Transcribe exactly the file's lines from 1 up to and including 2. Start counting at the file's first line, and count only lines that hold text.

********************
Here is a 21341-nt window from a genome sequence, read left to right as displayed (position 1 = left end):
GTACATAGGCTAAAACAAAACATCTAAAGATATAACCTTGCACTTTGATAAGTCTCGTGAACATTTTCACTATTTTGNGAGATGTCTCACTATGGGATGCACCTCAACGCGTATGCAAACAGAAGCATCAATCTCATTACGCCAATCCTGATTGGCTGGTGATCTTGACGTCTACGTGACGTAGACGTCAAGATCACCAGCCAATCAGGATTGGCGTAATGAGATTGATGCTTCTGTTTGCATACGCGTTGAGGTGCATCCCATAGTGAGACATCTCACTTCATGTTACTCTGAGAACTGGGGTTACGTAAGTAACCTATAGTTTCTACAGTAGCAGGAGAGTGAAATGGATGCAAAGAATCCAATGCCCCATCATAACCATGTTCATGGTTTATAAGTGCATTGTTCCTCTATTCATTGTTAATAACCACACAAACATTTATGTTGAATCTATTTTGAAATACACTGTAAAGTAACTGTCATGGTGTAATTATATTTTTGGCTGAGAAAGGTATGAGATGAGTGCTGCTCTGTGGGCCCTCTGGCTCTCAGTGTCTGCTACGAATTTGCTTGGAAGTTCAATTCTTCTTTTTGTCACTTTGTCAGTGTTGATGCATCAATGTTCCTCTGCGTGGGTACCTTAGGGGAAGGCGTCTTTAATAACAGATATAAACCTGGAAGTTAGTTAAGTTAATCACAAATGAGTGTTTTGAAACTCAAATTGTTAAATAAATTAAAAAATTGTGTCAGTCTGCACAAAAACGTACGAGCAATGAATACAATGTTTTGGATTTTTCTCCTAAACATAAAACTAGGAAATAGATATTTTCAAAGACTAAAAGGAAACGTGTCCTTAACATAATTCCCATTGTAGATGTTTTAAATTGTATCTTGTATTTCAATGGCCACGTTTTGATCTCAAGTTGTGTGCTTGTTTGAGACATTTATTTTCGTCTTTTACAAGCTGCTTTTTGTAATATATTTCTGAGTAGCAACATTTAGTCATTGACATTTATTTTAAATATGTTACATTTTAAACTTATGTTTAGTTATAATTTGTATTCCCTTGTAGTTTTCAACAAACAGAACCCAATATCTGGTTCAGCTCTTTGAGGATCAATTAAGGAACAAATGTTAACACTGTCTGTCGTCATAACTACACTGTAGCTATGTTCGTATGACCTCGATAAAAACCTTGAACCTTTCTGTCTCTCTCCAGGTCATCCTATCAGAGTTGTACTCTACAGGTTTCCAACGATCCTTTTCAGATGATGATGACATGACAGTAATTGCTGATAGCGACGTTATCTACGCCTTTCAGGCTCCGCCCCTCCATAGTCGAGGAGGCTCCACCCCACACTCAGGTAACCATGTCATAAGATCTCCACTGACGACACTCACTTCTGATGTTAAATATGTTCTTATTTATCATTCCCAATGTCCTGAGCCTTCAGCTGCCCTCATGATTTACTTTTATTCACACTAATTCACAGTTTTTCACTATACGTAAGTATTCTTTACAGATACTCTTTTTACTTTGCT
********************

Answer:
Here is a 21341-nt window from a genome sequence, read left to right as displayed (position 1 = left end):
GTACATAGGCTAAAACAAAACATCTAAAGATATAACCTTGCACTTTGATAAGTCTCGTGAACATTTTCACTATTTTGNGAGATGTCTCACTATGGGATGCACCTCAACGCGTATGCAAACAGAAGCATCAATCTCATTACGCCAATCCTGATTGGCTGGTGATCTTGACGTCTACGTGACGTAGACGTCAAGATCACCAGCCAATCAGGATTGGCGTAATGAGATTGATGCTTCTGTTTGCATACGCGTTGAGGTGCATCCCATAGTGAGACATCTCACTTCATGTTACTCTGAGAACTGGGGTTACGTAAGTAACCTATAGTTTCTACAGTAGCAGGAGAGTGAAATGGATGCAAAGAATCCAATGCCCCATCATAACCATGTTCATGGTTTATAAGTGCATTGTTCCTCTATTCATTGTTAATAACCACACAAACATTTATGTTGAATCTATTTTGAAATACACTGTAAAGTAACTGTCATGGTGTAATTATATTTTTGGCTGAGAAAGGTATGAGATGAGTGCTGCTCTGTGGGCCCTCTGGCTCTCAGTGTCTGCTACGAATTTGCTTGGAAGTTCAATTCTTCTTTTTGTCACTTTGTCAGTGTTGATGCATCAATGTTCCTCTGCGTGGGTACCTTAGGGGAAGGCGTCTTTAATAACAGATATAAACCTGGAAGTTAGTTAAGTTAATCACAAATGAGTGTTTTGAAACTCAAATTGTTAAATAAATTAAAAAATTGTGTCAGTCTGCACAAAAACGTACGAGCAATGAATACAATGTTTTGGATTTTTCTCCTAAACATAAAACTAGGAAATAGATATTTTCAAAGACTAAAAGGAAACGTGTCCTTAACATAATTCCCATTGTAGATGTTTTAAATTGTATCTTGTATTTCAATGGCCACGTTTTGATCTCAAGTTGTGTGCTTGTTTGAGACATTTATTTTCGTCTTTTACAAGCTGCTTTTTGTAATATATTTCTGAGTAGCAACATTTAGTCATTGACATTTATTTTAAATATGTTACATTTTAAACTTATGTTTAGTTATAATTTGTATTCCCTTGTAGTTTTCAACAAACAGAACCCAATATCTGGTTCAGCTCTTTGAGGATCAATTAAGGAACAAATGTTAACACTGTCTGTCGTCATAACTACACTGTAGCTATGTTCGTATGACCTCGATAAAAACCTTGAACCTTTCTGTCTCTCTCCAGGTCATCCTATCAGAGTTGTACTCTACAGGTTTCCAACGATCCTTTTCAGATGATGATGACATGACAGTAATTGCTGATAGCGACGTTATCTACGCCTTTCAGGCTCCGCCCCTCCATAGTCGAGGAGGCTCCACCCCACACTCAGGTAACCATGTCATAAGATCTCCACTGACGACACTCACTTCTGATGTTAAATATGTTCTTATTTATCATTCCCAATGTCCTGAGCCTTCAGCTGCCCTCATGATTTACTTTTATTCACACTAATTCACAGTTTTTCACTATACGTAAGTATTCTTTACAGATACTCTTTTTACTTTGCT